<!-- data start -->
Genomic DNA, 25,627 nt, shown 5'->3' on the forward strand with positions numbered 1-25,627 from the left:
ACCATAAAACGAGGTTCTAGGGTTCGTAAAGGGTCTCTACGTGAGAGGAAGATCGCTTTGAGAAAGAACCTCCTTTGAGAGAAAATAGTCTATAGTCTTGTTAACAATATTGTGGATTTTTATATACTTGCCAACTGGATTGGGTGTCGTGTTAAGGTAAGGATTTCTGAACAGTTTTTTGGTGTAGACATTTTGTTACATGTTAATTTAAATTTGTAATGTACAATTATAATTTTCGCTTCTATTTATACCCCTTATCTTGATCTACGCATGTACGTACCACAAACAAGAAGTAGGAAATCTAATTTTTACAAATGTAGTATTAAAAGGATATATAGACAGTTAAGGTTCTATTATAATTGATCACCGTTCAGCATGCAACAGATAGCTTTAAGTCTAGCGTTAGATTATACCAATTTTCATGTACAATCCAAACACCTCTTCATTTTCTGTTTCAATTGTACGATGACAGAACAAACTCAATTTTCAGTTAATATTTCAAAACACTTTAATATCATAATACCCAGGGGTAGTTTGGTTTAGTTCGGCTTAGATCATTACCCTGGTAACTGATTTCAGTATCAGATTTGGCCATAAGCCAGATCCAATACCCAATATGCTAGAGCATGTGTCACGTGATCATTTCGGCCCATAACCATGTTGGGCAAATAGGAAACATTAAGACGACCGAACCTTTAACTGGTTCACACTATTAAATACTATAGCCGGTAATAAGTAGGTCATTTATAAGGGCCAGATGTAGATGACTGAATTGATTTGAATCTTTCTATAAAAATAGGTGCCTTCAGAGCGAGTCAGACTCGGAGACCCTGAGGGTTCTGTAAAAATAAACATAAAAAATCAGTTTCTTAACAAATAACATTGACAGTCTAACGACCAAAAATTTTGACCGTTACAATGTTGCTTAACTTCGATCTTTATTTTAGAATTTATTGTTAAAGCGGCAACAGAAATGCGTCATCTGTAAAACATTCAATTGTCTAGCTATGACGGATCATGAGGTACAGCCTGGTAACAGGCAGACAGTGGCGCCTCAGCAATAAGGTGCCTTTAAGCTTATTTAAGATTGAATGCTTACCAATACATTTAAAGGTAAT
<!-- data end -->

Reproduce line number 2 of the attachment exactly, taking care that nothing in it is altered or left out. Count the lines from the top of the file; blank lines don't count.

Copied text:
ACCATAAAACGAGGTTCTAGGGTTCGTAAAGGGTCTCTACGTGAGAGGAAGATCGCTTTGAGAAAGAACCTCCTTTGAGAGAAAATAGTCTATAGTCTTGTTAACAATATTGTGGATTTTTATATACTTGCCAACTGGATTGGGTGTCGTGTTAAGGTAAGGATTTCTGAACAGTTTTTTGGTGTAGACATTTTGTTACATGTTAATTTAAATTTGTAATGTACAATTATAATTTTCGCTTCTATTTATACCCCTTATCTTGATCTACGCATGTACGTACCACAAACAAGAAGTAGGAAATCTAATTTTTACAAATGTAGTATTAAAAGGATATATAGACAGTTAAGGTTCTATTATAATTGATCACCGTTCAGCATGCAACAGATAGCTTTAAGTCTAGCGTTAGATTATACCAATTTTCATGTACAATCCAAACACCTCTTCATTTTCTGTTTCAATTGTACGATGACAGAACAAACTCAATTTTCAGTTAATATTTCAAAACACTTTAATATCATAATACCCAGGGGTAGTTTGGTTTAGTTCGGCTTAGATCATTACCCTGGTAACTGATTTCAGTATCAGATTTGGCCATAAGCCAGATCCAATACCCAATATGCTAGAGCATGTGTCACGTGATCATTTCGGCCCATAACCATGTTGGGCAAATAGGAAACATTAAGACGACCGAACCTTTAACTGGTTCACACTATTAAATACTATAGCCGGTAATAAGTAGGTCATTTATAAGGGCCAGATGTAGATGACTGAATTGATTTGAATCTTTCTATAAAAATAGGTGCCTTCAGAGCGAGTCAGACTCGGAGACCCTGAGGGTTCTGTAAAAATAAACATAAAAAATCAGTTTCTTAACAAATAACATTGACAGTCTAACGACCAAAAATTTTGACCGTTACAATGTTGCTTAACTTCGATCTTTATTTTAGAATTTATTGTTAAAGCGGCAACAGAAATGCGTCATCTGTAAAACATTCAATTGTCTAGCTATGACGGATCATGAGGTACAGCCTGGTAACAGGCAGACAGTGGCGCCTCAGCAATAAGGTGCCTTTAAGCTTATTTAAGATTGAATGCTTACCAATACATTTAAAGGTAAT